Overcoming Creative Blocks

by : LeonardoTrait

I have two more techniques I think are very useful in fighting creative blocks.

**Technique 4: Spend Some Time Talking with Your Muse**

I know this sounds a little, well, a bit, um, kind of, er, okay. It seems kooky as heck.

I'm not suggesting you have to get all mystical, unless you are mystical.

But try this exercise.

1. Sit down somewhere comfortable, away from your work area.

2. Ask yourself, "What does my muse want me to do, that I'm not doing?"

3. Listen to that answer. I know in my case, most recently, I was writing solely for money, and my muse (subconscious, whatever) was withholding inspiration until I realized I needed to write for me.

4. Ask yourself, "What does my muse want me to stop doing, that I am doing?"

5. My answer here was that I needed to stop working myself half to death, and focus on doing better work, not more.

This whole "talking to your muse" thing may seem a little odd, but you do have a subconscious, and it does know things you need to know, and it will release that information if you let it.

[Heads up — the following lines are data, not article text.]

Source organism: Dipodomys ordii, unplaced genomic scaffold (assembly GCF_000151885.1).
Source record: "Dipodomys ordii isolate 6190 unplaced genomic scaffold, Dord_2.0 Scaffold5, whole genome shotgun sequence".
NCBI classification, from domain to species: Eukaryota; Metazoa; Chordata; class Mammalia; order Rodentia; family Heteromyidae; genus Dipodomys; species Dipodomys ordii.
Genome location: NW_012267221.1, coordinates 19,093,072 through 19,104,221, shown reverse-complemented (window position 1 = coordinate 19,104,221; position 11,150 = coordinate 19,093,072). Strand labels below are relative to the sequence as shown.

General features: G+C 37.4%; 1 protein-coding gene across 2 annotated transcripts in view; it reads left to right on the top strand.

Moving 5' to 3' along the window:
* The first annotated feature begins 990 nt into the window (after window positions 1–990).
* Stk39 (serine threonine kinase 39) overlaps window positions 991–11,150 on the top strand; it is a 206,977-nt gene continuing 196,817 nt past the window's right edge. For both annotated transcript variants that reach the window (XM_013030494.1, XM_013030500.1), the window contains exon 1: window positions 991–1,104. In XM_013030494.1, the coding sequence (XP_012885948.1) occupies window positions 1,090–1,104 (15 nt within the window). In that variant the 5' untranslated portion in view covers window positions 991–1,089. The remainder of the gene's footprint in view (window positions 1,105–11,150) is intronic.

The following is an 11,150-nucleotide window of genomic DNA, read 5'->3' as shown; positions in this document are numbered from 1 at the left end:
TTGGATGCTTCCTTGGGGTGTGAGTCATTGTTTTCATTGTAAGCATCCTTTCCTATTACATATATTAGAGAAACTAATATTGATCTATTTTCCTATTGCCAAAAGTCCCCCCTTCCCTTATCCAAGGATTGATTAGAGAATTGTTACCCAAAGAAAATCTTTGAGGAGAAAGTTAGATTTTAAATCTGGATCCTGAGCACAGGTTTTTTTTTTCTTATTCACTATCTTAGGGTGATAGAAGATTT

Just try it. If it doesn't work for you, you don't have to keep doing it.


Technique 5: Go Back to Work

Okay, now it's time to just forget about the block, and go back to work.

That may sound very mercenary, telling you to get back to work when you're blocked and can't work.

But the fact is, I think by now you can work. I think the main reason we feel blocked is that we focus on the block.

I believe that if you go back to work, you'll be able to work.

I once read a great technique, and I think it was in Jerrold Mundis's book on writer's block.

My variation of it is this. Find your favorite poem, or novel, or painting, or whatever it is you do.

Go to your work area and spend 20 minutes meticulously copying that piece of art. Do it by hand. If you write, use a pencil and a legal pad, or crayons on newsprint. Get your hand involved in working again.

Now, spend twenty minutes working on a completely new project of your own. Do not go back and try to "finish" what you were working on before the block. Start something new. It doesn't matter if it's something you can finish in 20 minutes, or if you're just starting.

But only work 20 minutes. And then don't work again that day.

The next day, copy for ten minutes and work for 30.

The following day, don't copy. Work for 45 minutes. No more, no less.

By now you should either have broken your block, or be totally convinced it will never break. If these techniques didn't work for you, try them again, or try Mundis's book, or try another book, or just keep trying to work. But don't give in to the block. You are a creative person and you can work.

You will work again very soon.

[End of Part 3, End of Article]